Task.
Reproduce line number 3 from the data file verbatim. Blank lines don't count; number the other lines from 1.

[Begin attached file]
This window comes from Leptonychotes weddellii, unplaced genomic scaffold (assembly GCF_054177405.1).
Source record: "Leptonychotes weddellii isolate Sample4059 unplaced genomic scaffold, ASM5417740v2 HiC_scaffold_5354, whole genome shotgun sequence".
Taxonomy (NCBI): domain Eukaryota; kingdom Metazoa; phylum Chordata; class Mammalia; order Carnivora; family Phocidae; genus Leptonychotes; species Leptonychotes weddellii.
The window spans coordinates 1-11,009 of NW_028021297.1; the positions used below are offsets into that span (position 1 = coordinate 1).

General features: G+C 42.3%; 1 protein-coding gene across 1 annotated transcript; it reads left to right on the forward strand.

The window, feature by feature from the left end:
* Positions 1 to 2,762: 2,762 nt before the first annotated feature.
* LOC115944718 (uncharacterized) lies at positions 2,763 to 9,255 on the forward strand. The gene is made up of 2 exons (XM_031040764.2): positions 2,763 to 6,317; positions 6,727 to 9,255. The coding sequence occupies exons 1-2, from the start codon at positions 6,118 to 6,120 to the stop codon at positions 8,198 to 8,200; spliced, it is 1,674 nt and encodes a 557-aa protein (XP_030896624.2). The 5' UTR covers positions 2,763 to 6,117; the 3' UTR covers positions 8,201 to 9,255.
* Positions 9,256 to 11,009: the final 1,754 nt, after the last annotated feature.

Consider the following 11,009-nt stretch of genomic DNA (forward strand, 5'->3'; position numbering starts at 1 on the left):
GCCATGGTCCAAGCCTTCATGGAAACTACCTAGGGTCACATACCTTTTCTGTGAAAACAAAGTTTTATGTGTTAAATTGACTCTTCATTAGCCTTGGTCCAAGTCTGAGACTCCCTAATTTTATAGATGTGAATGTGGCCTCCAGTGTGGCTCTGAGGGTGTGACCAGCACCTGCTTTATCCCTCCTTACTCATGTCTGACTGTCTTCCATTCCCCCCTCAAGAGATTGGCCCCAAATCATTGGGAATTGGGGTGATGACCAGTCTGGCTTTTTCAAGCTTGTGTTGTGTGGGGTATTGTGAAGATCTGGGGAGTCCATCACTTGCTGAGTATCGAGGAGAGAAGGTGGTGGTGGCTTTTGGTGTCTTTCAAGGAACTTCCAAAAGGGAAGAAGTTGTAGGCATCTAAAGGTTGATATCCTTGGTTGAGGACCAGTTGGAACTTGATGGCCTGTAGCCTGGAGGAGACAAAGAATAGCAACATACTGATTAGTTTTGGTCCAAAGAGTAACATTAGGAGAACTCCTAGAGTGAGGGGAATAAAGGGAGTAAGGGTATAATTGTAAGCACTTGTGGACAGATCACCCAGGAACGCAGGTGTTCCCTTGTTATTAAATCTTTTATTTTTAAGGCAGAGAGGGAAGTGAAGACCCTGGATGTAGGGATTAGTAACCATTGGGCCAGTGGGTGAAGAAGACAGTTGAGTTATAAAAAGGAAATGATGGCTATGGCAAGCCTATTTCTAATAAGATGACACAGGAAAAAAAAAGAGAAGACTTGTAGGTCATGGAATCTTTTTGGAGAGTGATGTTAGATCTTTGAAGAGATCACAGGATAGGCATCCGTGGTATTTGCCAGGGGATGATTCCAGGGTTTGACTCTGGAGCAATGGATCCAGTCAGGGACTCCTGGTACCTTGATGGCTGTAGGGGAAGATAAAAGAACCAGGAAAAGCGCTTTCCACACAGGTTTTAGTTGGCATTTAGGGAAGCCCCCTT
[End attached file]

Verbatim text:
Taxonomy (NCBI): domain Eukaryota; kingdom Metazoa; phylum Chordata; class Mammalia; order Carnivora; family Phocidae; genus Leptonychotes; species Leptonychotes weddellii.